For twenty years I owned an advertising agency. Several times during those twenty years I would get a phone call from a client. “I just wanted to let you know that when Bruce (who was one of my art directors) answers your phone, the way he does it makes me feel so appreciated.” Clients actually took the time to call me to let me know how impressed they were with Bruce and with the company just because of the way he answered the phone.
Now the first thing to realize about this compliment is that Bruce, as an art director, was more than willing to answer the phone if it was ringing. Not his job, but he did it, and he did it in a way that built relationships and impressed people enough that they would call just to let me know what how great Bruce was and how good he made them feel just by how he answered the phone.
I was curious enough about the situation that I listened to what Bruce said and how he said it. The “how” was impressive. Invariably, he’d put down whatever he was doing and concentrate on the call. Then, as he answered the call, he’d smile. It’s amazing how people can actually hear a smile on the phone.
When he started speaking, he always included four elements: a greeting, our company’s name, his name, and then he’d ask how he could help the caller. His greeting wasn’t just a hello, it showed gratitude for the person calling: “Hello, thank you for calling PostScript” he’d start out. Then he’d give the caller his name: “This is Bruce.” And he’d complete the greeting by asking how he could help the caller, “How can I help you?”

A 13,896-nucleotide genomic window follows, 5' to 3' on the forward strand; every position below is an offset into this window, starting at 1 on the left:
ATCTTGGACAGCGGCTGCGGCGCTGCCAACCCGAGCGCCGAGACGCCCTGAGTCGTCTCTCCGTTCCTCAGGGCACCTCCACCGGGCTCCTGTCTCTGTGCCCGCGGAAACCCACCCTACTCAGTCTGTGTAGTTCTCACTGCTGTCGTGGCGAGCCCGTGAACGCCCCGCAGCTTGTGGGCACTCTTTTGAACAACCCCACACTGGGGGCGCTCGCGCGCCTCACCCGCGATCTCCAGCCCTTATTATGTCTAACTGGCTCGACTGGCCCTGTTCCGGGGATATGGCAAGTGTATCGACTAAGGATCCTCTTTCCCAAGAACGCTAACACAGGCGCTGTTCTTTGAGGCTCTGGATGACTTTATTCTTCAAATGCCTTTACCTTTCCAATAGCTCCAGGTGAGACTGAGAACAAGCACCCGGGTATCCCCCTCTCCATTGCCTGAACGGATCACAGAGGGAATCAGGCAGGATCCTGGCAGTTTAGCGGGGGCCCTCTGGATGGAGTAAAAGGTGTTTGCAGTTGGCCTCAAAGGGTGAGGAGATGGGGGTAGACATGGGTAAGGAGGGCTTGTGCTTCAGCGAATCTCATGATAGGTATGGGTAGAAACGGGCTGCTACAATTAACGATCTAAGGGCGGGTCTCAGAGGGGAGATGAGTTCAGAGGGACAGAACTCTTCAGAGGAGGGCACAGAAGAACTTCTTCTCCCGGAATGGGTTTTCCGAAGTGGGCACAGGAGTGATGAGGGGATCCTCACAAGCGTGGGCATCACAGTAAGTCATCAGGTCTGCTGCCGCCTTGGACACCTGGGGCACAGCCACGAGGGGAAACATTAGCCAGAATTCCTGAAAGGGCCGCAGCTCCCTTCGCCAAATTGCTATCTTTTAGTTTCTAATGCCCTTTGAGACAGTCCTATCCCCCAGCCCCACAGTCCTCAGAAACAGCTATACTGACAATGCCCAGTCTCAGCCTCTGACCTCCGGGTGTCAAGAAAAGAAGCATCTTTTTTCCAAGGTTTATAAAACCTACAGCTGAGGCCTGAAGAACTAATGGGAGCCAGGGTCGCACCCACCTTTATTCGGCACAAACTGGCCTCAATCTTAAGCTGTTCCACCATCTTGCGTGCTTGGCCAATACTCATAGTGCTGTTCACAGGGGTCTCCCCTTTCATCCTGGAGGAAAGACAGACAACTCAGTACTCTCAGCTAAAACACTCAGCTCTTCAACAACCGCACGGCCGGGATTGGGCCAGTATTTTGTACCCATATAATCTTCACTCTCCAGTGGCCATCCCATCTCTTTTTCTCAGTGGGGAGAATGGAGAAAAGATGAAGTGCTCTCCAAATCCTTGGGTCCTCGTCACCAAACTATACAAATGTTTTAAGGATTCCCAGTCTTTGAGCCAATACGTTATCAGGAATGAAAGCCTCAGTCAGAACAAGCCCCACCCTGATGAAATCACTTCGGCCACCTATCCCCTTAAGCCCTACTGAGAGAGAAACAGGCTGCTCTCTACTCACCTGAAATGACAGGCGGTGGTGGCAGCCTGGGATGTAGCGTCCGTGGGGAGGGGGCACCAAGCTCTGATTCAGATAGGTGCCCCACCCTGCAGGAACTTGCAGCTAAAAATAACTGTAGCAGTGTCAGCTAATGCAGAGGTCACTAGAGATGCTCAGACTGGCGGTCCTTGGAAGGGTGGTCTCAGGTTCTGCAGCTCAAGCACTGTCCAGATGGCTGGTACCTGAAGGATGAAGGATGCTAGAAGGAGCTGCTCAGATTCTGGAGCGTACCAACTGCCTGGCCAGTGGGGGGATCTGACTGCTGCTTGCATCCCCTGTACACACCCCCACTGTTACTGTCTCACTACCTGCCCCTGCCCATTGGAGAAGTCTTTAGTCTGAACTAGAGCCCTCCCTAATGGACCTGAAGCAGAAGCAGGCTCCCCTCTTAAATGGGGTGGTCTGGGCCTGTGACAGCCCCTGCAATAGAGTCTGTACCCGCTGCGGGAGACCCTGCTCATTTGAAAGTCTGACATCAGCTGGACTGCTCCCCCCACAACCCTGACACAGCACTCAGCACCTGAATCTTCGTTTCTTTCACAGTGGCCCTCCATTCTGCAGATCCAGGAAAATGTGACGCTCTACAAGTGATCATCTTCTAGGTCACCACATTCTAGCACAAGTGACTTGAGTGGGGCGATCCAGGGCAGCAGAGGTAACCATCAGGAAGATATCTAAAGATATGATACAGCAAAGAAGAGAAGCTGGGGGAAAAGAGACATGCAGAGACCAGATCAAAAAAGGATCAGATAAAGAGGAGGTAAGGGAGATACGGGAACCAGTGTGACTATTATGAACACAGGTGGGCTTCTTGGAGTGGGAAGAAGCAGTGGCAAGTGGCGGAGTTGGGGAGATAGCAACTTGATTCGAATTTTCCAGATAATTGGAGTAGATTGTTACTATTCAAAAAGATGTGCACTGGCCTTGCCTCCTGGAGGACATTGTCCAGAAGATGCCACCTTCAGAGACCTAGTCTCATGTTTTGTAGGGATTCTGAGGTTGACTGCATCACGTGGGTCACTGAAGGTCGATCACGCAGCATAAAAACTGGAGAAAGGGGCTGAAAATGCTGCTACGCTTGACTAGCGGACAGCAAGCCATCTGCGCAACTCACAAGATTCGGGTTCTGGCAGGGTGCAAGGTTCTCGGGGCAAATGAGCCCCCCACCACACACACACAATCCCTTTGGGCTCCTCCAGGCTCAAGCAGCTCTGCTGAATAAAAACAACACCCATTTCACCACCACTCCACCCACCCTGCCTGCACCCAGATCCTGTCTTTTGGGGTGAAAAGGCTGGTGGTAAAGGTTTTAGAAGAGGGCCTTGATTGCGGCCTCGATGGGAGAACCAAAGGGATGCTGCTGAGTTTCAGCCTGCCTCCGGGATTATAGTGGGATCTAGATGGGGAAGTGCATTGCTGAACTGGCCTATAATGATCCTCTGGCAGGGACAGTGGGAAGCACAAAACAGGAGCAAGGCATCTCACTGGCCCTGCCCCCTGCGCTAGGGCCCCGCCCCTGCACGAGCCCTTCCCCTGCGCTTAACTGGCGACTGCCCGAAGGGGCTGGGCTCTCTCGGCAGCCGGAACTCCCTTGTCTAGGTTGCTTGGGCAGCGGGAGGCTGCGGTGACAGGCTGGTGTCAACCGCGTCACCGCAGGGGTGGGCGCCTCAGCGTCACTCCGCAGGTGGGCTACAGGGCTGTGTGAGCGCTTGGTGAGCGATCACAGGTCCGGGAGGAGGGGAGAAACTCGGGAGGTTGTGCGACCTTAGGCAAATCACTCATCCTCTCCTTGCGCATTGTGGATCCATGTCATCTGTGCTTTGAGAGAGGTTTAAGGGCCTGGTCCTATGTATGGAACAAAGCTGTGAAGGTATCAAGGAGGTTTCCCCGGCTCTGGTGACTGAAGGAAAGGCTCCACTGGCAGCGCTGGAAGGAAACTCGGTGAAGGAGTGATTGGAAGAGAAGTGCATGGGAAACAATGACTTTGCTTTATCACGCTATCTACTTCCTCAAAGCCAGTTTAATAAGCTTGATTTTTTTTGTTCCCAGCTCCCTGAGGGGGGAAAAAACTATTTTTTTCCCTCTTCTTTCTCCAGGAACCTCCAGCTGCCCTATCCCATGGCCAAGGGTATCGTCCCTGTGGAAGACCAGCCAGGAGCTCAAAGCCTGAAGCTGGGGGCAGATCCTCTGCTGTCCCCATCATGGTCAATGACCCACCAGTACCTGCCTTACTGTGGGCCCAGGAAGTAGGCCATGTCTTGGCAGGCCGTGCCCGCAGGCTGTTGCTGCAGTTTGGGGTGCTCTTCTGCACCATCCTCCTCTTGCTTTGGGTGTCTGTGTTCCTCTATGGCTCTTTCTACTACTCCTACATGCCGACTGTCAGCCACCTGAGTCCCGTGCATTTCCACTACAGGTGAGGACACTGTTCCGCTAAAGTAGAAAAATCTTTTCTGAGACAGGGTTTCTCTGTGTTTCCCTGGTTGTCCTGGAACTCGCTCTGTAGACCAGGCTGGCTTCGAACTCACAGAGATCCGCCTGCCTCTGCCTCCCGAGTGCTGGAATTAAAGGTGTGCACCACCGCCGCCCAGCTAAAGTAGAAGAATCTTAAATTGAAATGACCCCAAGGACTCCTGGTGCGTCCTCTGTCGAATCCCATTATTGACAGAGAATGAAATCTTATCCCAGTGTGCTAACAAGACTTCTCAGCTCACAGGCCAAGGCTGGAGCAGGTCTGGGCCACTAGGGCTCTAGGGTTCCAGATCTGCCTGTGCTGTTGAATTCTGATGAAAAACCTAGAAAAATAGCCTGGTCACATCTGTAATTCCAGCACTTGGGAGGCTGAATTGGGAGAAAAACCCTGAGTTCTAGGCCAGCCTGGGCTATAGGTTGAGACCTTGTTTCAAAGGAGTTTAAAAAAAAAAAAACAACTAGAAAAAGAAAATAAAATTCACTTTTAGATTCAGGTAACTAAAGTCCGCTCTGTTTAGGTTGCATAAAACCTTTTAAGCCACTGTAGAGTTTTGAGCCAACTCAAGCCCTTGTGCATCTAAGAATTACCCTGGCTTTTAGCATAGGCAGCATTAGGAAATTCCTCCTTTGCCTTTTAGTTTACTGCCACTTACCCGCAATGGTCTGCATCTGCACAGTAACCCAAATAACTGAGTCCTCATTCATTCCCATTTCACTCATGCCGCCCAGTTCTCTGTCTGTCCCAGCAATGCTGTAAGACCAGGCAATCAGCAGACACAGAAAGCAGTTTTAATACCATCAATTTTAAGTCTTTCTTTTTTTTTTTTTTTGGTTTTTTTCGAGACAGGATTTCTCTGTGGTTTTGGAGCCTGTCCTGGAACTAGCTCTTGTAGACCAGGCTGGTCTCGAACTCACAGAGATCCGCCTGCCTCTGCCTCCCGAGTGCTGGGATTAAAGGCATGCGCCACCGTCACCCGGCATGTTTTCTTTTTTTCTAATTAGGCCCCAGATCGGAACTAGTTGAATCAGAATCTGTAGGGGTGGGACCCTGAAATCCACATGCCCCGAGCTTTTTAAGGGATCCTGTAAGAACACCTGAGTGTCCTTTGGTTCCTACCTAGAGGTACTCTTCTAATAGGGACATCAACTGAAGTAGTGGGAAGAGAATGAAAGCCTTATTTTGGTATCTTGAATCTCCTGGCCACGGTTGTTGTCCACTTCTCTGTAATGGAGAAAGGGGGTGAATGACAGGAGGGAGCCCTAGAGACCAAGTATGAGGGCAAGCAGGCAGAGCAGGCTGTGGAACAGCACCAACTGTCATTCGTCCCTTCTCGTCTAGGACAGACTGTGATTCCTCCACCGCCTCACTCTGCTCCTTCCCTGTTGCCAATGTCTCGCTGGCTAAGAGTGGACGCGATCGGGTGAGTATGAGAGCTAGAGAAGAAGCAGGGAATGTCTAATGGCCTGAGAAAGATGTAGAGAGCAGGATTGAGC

So that’s it. Six simple steps to building relationships when you answer a phone.
- Take a moment to focus on answering the call.
- Smile just before you pick up the receiver.
- Say hello.
- Give your company’s name
- Then say your name
- And finally, ask how you can help the caller.
Why does it matter how you answer the phone? Because, first impressions matter. You can answer with a dull monotone “Hello” or “Ace Corp,” or you can answer the way Bruce did. The monotone “Hello” does nothing to engage the caller. Instead it leaves him wondering why he bothered to call at all. On the other hand, Bruce’s greeting not only makes Bruce look good, it makes your entire business look good.
Take a moment to call your office and listen carefully to how the phone is answered. Is it welcoming? If it is, great. But if it’s not, plan to do some basic phone answering training. It’s worth it.
The author is solely responsible for the content.
about this blog
e-mail your question
Meet the Jobs Docs
Patricia Hunt Sinacole is president of First Beacon Group LLC, a human resources consulting firm in Hopkinton. She works with clients across many industries including technology, biotech and medical devices, financial services, and healthcare, and has over 20 years of human resources experience.
Elaine Varelas is managing partner at Keystone Partners, a career management firm in Boston and serves on the board of Career Partners International.
Cindy Atoji Keene is a freelance journalist with more than 25 years experience. E-mail her directly here.
Peter Post is the author of "The Etiquette Advantage in Business." Email questions about business etiquette to him directly here.
Stu Coleman, a partner and general manager at WinterWyman, manages the firm's Financial Contracting division, and provides strategic staffing services to Boston-area organizations needing Accounting and Finance workforce solutions and contract talent.
Tracy Cashman is a partner and the general manager of the Information Technology search division at WinterWyman. She has 20 years of experience partnering with clients in the Boston area to conduct technology searches in a wide variety of industries and technology.
Paul Hellman is the founder of Express Potential, which specializes in executive communication skills. He consults and speaks internationally on how to capture attention & influence others. Email him directly here.